Proposed IRS Nonprofit Rules Violate Paperwork Reduction Act

Estimated burden is “wildly off the mark”

For Release: January 24, 2013  Contact: Joe Trotter  Phone: 210-352-0055 (Cell)

Alexandria, Va. – Proposed IRS rules on social welfare groups violate the Paperwork Reduction Act (PRA) because the estimated recordkeeping burden “is excessively low and wildly off the mark,” according to comments filed by the Center for Competitive Politics (CCP) with the Office of Management and Budget (OMB) and IRS.

The comments warn that “The IRS may not proceed to a final rulemaking under the PRA without addressing this fatal flaw in the [proposed rule’s] gross understatement of the recordkeeping burden.”

“The absurd time estimates contained in the proposed rules provide more evidence that the rules are fatally flawed,” said CCP President David Keating.

The IRS estimates that the proposed rules would impose an annual recordkeeping burden of only two hours for the typical nonprofit group, but CCP said this “estimate ignores the fact that the IRS already has provided a far greater estimate of the recordkeeping burden for the existing rules.”  Since the new rules would “sweep many more activities within the realm of what is restricted” political activity, the proposed rules “will consequently also increase the recordkeeping burden beyond the IRS’s already far greater estimates for the existing rules.”

The comments, written by Senior Fellow Eric Wang, note that the rules propose to define as political activity currently unrestricted activities such as nonpartisan voter guides, voter registration, grassroots lobbying and educational website content.  Tracking spending on these activities and a new requirement to categorize volunteer hours impose huge new recordkeeping burdens.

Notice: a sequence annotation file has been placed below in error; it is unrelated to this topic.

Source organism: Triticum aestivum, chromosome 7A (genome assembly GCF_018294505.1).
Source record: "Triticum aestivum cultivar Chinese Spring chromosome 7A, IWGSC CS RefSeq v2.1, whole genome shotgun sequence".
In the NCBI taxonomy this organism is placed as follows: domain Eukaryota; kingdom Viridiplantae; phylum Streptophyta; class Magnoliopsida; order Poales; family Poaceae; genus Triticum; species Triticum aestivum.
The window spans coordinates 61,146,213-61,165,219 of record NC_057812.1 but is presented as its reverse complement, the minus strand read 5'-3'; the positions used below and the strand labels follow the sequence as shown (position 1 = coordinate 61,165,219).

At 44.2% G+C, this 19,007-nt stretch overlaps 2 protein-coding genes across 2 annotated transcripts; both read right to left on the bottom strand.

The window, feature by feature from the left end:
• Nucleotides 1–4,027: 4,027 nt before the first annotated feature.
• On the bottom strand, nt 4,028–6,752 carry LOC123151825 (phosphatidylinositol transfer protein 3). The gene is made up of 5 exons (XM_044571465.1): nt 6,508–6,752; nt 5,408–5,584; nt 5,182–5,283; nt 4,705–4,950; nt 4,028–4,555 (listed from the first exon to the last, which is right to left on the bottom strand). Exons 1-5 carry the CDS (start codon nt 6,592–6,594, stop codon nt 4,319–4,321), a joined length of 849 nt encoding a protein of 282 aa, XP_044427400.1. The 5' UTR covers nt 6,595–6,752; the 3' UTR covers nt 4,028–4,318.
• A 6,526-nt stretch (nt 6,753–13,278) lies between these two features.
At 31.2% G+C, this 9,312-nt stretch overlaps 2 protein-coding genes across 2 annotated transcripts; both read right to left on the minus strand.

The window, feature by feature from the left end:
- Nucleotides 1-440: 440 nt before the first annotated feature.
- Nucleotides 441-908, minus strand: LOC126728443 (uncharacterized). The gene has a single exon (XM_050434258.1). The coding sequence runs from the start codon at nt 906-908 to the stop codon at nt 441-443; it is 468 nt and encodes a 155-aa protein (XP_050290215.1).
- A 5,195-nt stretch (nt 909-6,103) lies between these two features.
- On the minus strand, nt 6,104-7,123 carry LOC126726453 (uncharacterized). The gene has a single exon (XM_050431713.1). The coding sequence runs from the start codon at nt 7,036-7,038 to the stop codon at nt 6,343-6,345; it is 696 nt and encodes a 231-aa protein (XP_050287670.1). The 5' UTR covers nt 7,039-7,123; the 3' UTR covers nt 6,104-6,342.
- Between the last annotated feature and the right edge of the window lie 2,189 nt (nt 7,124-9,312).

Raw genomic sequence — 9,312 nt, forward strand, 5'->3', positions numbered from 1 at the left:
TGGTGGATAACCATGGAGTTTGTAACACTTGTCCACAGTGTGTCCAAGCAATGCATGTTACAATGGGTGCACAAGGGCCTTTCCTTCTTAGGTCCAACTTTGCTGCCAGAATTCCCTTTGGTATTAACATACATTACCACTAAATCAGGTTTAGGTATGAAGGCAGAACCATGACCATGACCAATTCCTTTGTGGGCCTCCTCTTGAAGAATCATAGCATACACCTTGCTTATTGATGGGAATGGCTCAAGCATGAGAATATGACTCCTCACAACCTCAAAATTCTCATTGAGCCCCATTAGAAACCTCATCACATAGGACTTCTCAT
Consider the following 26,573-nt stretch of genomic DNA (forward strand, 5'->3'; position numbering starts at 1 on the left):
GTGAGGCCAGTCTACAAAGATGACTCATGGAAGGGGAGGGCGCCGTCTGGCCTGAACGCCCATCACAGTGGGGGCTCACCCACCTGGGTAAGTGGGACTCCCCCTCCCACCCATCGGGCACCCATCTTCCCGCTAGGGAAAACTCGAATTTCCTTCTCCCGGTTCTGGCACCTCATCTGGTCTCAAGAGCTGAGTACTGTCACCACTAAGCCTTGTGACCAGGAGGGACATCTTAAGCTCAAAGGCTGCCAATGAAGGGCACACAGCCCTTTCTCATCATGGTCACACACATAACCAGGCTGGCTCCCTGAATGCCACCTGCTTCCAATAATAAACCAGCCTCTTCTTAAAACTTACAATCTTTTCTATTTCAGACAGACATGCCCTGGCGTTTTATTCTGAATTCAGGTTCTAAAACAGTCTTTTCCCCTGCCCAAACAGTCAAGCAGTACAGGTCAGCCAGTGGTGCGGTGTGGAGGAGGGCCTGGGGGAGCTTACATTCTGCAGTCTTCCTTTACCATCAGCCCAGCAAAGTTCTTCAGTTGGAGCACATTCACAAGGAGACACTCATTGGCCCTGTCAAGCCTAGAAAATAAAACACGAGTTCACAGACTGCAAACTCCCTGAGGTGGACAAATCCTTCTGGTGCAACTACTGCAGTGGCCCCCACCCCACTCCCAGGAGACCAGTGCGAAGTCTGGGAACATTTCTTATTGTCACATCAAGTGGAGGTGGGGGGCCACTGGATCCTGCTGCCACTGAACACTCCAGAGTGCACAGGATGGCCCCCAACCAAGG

Wang also notes that the IRS currently appears to require that such groups spend no more than 50% of their budget on political activities.  He warns that “if a final rule proposes a proportion that is significantly lower than what is currently used by the IRS, this would require much greater precision in recordkeeping, forcing many organizations to abandon the use of time-saving estimates, which would produce a large increase in the recordkeeping burden.”

Wang concludes that “Congress enacted the Paperwork Reduction Act ‘to have Federal agencies become more responsible and publicly accountable for reducing the burden of Federal paperwork on the public.’ [Pub. L. No. 104-13.] The Service’s severe underestimation of the recordkeeping burden … contravenes the law, and the rulemaking may not proceed unless this fundamental error is corrected.”

You can find a copy of Eric Wang’s comments on the Paperwork Reduction Act impact here and CCP’s December comments to the IRS that propose an alternative rule here.  For more information on the proposed IRS rules, check out CCP’s resource page on the IRS rulemaking.

The Center for Competitive Politics promotes and defends the First Amendment’s protection of the political rights of speech, assembly, and petition. It is the nation’s largest organization dedicated solely to protecting First Amendment political rights.